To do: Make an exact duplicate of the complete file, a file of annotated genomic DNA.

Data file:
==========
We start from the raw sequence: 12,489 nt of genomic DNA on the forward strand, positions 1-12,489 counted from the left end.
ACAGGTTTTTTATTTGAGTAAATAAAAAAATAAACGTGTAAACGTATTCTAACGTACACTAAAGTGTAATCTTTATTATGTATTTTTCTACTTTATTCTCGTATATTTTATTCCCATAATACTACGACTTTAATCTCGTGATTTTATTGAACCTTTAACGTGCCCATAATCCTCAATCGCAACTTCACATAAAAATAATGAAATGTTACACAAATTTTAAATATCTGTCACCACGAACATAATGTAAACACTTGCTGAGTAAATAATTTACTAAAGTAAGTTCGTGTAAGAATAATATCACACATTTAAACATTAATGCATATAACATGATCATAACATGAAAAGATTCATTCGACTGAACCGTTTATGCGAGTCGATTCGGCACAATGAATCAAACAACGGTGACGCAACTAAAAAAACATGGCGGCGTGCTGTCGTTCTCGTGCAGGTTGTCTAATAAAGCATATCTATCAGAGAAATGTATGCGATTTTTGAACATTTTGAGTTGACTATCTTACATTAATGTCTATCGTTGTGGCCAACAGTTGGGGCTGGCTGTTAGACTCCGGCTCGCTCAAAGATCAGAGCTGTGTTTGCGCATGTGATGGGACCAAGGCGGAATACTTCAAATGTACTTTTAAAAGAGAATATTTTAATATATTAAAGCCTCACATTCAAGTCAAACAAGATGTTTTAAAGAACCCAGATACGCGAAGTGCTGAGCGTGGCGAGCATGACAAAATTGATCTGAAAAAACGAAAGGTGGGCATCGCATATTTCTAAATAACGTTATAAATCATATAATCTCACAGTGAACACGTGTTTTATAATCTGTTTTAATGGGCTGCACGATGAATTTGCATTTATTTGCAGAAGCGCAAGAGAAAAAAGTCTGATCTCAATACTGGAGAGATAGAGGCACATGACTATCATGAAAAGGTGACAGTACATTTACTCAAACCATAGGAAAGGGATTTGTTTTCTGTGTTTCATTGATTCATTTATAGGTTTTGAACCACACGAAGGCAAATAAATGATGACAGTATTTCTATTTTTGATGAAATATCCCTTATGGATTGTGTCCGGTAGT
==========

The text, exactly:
We start from the raw sequence: 12,489 nt of genomic DNA on the forward strand, positions 1-12,489 counted from the left end.
ACAGGTTTTTTATTTGAGTAAATAAAAAAATAAACGTGTAAACGTATTCTAACGTACACTAAAGTGTAATCTTTATTATGTATTTTTCTACTTTATTCTCGTATATTTTATTCCCATAATACTACGACTTTAATCTCGTGATTTTATTGAACCTTTAACGTGCCCATAATCCTCAATCGCAACTTCACATAAAAATAATGAAATGTTACACAAATTTTAAATATCTGTCACCACGAACATAATGTAAACACTTGCTGAGTAAATAATTTACTAAAGTAAGTTCGTGTAAGAATAATATCACACATTTAAACATTAATGCATATAACATGATCATAACATGAAAAGATTCATTCGACTGAACCGTTTATGCGAGTCGATTCGGCACAATGAATCAAACAACGGTGACGCAACTAAAAAAACATGGCGGCGTGCTGTCGTTCTCGTGCAGGTTGTCTAATAAAGCATATCTATCAGAGAAATGTATGCGATTTTTGAACATTTTGAGTTGACTATCTTACATTAATGTCTATCGTTGTGGCCAACAGTTGGGGCTGGCTGTTAGACTCCGGCTCGCTCAAAGATCAGAGCTGTGTTTGCGCATGTGATGGGACCAAGGCGGAATACTTCAAATGTACTTTTAAAAGAGAATATTTTAATATATTAAAGCCTCACATTCAAGTCAAACAAGATGTTTTAAAGAACCCAGATACGCGAAGTGCTGAGCGTGGCGAGCATGACAAAATTGATCTGAAAAAACGAAAGGTGGGCATCGCATATTTCTAAATAACGTTATAAATCATATAATCTCACAGTGAACACGTGTTTTATAATCTGTTTTAATGGGCTGCACGATGAATTTGCATTTATTTGCAGAAGCGCAAGAGAAAAAAGTCTGATCTCAATACTGGAGAGATAGAGGCACATGACTATCATGAAAAGGTGACAGTACATTTACTCAAACCATAGGAAAGGGATTTGTTTTCTGTGTTTCATTGATTCATTTATAGGTTTTGAACCACACGAAGGCAAATAAATGATGACAGTATTTCTATTTTTGATGAAATATCCCTTATGGATTGTGTCCGGTAGT